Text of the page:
Second in a series
Since writing about community last week, I have been thinking about various groups to which I belong: the Catholic clergy of the Brooklyn Diocese, St. John’s University faculty and the United States population among others. I think the most important group in which I participate is the Catholic Church. I think being Catholic affords me the opportunity to experience community at the deepest level, to influence others in the most radical way and to be influenced by others in the most radical way. It gives me a vision of reality that encourages me to both receive God’s blessings from others and be a channel of God’s blessings for others.
Finding and forming community is not easy. All sorts of distractions can stand in the way of deep personal relationships. To enter deeply into the lives of others takes time and effort, and so does allowing others to enter deeply into our own lives.
In his book, “Freedom in the Modern World” (New Jersey: Humanities Press, 1932), the personalist philosopher John Macmurray writes the following:
“A person’s faith is his supreme principle of valuation. It is only by our faith that we can decide what is most worth having in life, among all the things that are worth having. Without a faith, I shall find everything that attracts me in life equally valuable and I shall be without the capacity to choose between them. I shall be governed by my likes and dislikes, and as these shift and change by the accidents of the changing world in which we live, I shall be without unity of purpose, tossed about from one accidental want to another. And the life that is without a persistent and controlling principle of order in the choices is a life without order and without sanity.” (p. 7)
Macmurray goes on to claim that society without a common faith also suffers and lacks unity. I believe that if I try to think as seriously and deeply as I can about the meaning of community, I have to appeal to the mystery of human person and God’s revelation. In his book, “Christian Sacraments and Christian Personality (New York: Holt, Rinehart and Winston, 1965), commenting on the mystery of person, Bernard Cooke writes the following:
“… Because of our distinctive powers of knowledge and affectivity we are able to extend our sphere of knowing and loving far beyond what we can see and hear and touch. Given enough time and proper scientific instruments, we can penetrate thousands of years into the past and millions of miles into space. This means we have an incredible capacity for enriching our way of being-a conscious and loving way of being. … Again, our ambitions and hopes are not limited to what pertains solely to ourselves. Rather through what we call personal friendship, we can identify the good, the hopes and the ambitions of others as our own. We can, quite literally, seek their good as if it were our own good. As a matter of fact, because of our love for them it does become our own good. (pp. 66-67)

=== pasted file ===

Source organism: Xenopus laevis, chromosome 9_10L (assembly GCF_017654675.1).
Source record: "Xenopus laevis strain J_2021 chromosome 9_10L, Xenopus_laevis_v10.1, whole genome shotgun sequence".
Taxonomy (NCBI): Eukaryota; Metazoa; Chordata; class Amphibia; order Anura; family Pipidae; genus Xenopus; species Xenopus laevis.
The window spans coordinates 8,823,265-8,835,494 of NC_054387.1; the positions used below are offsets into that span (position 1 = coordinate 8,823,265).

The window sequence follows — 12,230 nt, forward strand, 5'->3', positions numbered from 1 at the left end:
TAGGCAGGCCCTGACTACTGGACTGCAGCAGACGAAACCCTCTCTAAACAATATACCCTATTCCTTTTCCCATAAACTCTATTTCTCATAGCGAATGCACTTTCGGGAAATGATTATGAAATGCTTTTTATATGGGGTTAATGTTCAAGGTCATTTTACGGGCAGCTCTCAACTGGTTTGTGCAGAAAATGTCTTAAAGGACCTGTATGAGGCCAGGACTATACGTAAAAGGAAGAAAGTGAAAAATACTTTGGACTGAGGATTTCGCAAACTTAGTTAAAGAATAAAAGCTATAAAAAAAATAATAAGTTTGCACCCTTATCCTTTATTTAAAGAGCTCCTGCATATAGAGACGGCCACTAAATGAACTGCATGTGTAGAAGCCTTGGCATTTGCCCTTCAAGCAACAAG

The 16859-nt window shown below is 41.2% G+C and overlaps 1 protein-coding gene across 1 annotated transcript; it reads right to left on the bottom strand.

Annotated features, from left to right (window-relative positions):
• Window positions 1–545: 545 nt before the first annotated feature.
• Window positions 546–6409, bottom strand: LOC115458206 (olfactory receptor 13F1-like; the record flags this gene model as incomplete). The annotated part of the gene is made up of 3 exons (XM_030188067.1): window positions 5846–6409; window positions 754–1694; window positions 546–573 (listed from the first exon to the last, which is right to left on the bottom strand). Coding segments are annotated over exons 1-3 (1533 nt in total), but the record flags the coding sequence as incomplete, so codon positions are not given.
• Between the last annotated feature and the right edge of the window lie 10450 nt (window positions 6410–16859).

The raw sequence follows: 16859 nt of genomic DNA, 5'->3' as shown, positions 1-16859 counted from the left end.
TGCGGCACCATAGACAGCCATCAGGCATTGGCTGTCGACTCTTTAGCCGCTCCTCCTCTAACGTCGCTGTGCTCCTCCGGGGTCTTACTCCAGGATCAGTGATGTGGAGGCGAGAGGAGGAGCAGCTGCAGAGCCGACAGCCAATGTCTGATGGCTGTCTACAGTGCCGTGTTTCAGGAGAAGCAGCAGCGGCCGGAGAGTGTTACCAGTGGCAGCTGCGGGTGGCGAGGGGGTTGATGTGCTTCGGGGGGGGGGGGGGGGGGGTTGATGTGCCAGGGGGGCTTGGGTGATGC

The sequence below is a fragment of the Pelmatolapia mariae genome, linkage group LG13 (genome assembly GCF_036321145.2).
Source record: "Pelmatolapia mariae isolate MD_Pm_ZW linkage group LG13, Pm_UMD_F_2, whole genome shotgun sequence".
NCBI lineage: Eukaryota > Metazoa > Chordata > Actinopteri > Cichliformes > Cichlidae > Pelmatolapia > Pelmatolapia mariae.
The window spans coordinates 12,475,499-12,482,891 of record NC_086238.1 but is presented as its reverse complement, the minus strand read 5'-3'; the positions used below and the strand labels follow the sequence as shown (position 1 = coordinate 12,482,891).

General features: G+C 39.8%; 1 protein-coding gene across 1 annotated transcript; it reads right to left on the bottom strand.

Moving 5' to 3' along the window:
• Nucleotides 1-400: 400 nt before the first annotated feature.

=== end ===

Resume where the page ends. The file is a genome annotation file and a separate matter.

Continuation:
Reflecting on human persons’ capacity to enter love relationships, I am tempted to write “Wow,” but God’s gift of grace reveals much more. On this, Cooke writes:
“Sanctifying grace comes to this open way of being, to this root of personal spiritual activity, and transforms it. Grace exists to be a further opening up, a reorientation, a redirecting, a transforming intensification. … Grace comes as a radical transformation, developing the potential of man’s nature, bringing its capabilities to fuller realization. God’s personal way of being is superior to man’s; it absorbs man’s into itself without destroying any of its own intrinsic values. ‘Grace builds on nature, it does not destroy it.’ This supernatural life, therefore, touches us at the very core of our being, at the very root of all our human activity, expanding our basic personal openness so that a whole new range of being and activity is now ours.
“Because of this amplified power of personal activity, we are able to relate ourselves in direct familiarity to the three divine Persons as distinct persons. We are able to include them within the sphere of our own conscious living. Because of this new relationship to the divine, we can relate ourselves in a more profound way to created persons and to the entire create universe. This we do exercising the new life powers of faith, hope and charity, which spring from the transformation of our nature in grace.” (pp. 67-68)
Father Lauder is a philosophy professor at St. John’s University, Jamaica, and author of “Pope Francis’ Profound Personalism and Poverty” (Resurrection Press).